• if you believe the revenue will exceed £85,000 within the next 30 days

Failure to register when you are legally obliged may lead to penalties and interest being charged.

Can I register for VAT voluntarily?

You can register for VAT voluntarily, even if the criteria for VAT registration isn't met. In some cases, registering for VAT can be beneficial. In fact, sometimes it's financially better to register for VAT, for example if you plan to make any large purchases within the company.


  • You must charge the appropriate rate of VAT based upon the relevant sale of goods or services
  • Delcare, via a VAT return the value of VAT charged and the value of VAT you were charged
  • Pay any VAT that is due
  • Ensure electronic records of the VAT transactions are held

How VAT is calculated

Typically, VAT is declared (and paid) every 3 months. The amount to pay is calculated by adding up the total VAT paid on supplier invoices and expenses and offsetting this against the total VAT you have charged your customers. If you have charged more VAT than paid, then a payment is made to HMRC. However, if more VAT has been paid than has been charged by your own sales, a refund will be due from HMRC.

VAT schemes

There are numerous VAT schemes that you may want to operate within after you register for VAT. One of the main, widely used schemes is the Flat Rate Scheme.

Under this scheme, you pay a fixed amount of VAT based upon a % that has already been agreed applicable to the sector the limited company operates in. This 'flat rate %' is then calculated on the gross revenue the limited company generates (which includes the VAT it has already charges) and this amount is paid over to HMRC. The flat rate % typically takes into account vatable expenses it thinks your company might be charged and therefore the % is usually much lower than the 20%.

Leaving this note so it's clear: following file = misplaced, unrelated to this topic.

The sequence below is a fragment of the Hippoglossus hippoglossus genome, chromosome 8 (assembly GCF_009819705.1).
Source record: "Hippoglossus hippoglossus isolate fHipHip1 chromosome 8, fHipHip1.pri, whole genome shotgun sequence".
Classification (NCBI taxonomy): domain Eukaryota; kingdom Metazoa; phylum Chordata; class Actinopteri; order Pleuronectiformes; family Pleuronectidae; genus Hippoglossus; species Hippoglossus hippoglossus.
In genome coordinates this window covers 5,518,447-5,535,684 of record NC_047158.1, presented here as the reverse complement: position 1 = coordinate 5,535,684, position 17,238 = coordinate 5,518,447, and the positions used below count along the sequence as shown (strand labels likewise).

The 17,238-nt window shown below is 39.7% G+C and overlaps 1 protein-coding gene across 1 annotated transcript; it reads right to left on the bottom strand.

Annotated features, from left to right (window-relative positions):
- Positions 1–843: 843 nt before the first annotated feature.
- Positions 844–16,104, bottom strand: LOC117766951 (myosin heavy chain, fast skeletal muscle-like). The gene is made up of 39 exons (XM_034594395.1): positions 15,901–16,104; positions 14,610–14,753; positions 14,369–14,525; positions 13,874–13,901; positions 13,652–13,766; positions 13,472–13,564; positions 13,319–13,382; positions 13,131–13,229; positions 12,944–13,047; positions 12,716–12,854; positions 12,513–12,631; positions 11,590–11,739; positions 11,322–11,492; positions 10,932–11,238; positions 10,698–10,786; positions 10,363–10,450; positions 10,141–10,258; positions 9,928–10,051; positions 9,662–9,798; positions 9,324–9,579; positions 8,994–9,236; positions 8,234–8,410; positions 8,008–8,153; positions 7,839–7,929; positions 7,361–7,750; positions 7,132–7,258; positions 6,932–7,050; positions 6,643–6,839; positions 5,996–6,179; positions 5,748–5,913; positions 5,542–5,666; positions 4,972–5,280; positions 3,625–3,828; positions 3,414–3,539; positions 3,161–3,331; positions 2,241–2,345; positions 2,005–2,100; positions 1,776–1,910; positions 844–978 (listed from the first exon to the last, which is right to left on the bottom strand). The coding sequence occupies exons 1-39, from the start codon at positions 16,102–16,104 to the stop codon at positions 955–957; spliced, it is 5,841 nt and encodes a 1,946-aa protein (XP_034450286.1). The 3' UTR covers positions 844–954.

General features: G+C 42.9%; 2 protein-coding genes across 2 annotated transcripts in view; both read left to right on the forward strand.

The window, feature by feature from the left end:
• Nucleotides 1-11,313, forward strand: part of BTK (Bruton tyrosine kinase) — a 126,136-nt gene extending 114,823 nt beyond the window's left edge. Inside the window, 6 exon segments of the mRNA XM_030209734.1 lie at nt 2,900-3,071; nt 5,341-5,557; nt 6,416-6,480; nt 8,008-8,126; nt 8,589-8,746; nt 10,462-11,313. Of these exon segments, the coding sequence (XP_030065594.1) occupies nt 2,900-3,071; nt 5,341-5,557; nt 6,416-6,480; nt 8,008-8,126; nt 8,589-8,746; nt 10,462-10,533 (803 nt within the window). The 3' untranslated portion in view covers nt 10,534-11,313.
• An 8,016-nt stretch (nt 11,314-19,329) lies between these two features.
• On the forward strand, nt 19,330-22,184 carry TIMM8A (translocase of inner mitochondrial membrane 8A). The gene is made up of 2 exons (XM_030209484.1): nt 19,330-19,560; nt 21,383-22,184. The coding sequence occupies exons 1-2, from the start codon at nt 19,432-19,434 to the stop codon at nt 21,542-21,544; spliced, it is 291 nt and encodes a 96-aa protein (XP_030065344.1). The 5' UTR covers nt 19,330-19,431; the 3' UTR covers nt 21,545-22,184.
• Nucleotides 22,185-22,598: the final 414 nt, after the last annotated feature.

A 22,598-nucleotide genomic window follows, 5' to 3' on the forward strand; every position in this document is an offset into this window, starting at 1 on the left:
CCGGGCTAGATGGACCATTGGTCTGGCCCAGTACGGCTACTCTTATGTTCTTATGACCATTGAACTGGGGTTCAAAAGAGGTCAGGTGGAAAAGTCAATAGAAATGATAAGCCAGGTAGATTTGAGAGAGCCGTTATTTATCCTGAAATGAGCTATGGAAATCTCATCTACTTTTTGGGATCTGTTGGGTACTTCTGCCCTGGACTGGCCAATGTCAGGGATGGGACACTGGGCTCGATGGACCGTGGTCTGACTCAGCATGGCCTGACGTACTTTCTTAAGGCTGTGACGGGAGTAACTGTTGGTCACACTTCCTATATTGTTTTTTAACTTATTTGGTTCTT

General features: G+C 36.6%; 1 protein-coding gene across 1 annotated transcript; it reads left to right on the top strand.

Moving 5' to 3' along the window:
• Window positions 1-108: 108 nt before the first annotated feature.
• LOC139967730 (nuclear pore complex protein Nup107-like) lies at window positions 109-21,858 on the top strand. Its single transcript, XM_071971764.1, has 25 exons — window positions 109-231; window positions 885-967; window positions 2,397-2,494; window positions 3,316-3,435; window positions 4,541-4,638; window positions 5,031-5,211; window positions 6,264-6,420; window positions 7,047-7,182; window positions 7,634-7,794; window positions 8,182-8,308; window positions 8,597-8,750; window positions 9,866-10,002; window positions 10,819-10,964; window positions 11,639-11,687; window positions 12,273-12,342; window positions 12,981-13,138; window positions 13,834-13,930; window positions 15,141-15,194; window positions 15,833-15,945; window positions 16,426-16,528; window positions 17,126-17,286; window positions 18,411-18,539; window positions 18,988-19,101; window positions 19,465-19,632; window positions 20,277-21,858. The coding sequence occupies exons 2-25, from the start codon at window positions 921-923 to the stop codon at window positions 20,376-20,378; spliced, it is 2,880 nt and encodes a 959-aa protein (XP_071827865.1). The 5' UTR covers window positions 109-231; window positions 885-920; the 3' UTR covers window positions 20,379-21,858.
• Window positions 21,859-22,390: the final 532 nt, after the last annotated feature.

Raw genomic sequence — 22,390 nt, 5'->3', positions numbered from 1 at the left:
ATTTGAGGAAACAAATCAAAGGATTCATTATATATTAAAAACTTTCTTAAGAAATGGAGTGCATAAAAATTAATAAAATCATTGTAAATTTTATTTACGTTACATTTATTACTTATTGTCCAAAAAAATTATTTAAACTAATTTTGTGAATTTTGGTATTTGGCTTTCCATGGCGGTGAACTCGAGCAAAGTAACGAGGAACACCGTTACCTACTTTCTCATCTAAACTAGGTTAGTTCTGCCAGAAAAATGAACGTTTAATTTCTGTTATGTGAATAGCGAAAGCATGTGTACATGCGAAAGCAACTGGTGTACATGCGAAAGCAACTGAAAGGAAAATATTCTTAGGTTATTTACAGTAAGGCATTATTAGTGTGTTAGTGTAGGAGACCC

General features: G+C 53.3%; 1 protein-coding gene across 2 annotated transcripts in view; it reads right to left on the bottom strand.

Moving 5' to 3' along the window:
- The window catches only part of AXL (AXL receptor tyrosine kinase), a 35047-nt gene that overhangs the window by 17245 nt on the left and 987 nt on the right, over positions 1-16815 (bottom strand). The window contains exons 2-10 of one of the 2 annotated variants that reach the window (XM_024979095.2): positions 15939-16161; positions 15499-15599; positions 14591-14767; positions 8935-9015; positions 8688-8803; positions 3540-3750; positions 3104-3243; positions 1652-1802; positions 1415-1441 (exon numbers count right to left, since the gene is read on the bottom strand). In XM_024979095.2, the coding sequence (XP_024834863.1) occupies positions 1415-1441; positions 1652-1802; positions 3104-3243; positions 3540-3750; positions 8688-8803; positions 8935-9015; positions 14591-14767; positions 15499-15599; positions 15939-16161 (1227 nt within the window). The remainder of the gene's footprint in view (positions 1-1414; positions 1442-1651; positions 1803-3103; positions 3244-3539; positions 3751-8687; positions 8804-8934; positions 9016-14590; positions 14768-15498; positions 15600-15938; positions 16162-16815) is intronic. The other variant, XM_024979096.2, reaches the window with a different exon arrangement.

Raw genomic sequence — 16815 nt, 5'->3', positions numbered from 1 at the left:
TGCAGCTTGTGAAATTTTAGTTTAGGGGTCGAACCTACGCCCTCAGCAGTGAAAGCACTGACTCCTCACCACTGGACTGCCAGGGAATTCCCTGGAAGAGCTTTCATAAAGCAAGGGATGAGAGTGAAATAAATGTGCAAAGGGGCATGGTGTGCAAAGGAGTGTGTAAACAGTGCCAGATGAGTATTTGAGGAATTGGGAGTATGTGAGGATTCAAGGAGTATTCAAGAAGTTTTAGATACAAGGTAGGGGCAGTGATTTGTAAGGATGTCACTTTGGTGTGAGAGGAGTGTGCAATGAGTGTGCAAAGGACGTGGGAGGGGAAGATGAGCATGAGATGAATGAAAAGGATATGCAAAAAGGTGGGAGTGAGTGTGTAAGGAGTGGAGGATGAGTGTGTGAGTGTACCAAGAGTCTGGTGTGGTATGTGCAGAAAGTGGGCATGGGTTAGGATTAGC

The PAYE system is used to collect Tax and National Insurance from certain types of income, usually wages and pensions. When your limited company starts to pay wages, either to yourself or other staff, their wage might be subject to deductions depending on the level of income earned.

It is these deductions from wages that are classed as PAYE.

When to register

You do not need to register for PAYE until your employees are being paid more than £120 per week. Up to then, PAYE is not deducted and you should simply keep a record of wages paid.

After this amount, the employee is part of the PAYE system and therefore could be liable for Tax and National Insurance. Therefore, you will need to register for PAYE as soon as this threshold is hit.

How is PAYE calculated

Until income exceeds £12,570 accross all income in a year, PAYE will not be deducted. This is known as the Personal Allowance threshold.

Once this is exceeded, Tax and National Insurance must be calculated and deducted from wages at the appropriate rate for the tax year.

Keeping track of PAYE

Payroll software is used to keep track of wages and any deductions made due to PAYE. Payroll software is designed to ensure the limited company is compliant and deducting the right amount of Tax and National Insurance.

Paying PAYE

PAYE is typically paid each month based upon the previous month deductions. Your payroll software will keep track of all payments you have made to employees and their deductions, whether this is weekly, monthly or ad-hoc. It will then add all PAYE deductions up and provide you with a monthly amount that needs submitting to HMRC.

Need more help understanding Taxes?

Get extra help by signing up to an accounting service to help ensure your company remains compliant

Click here to get started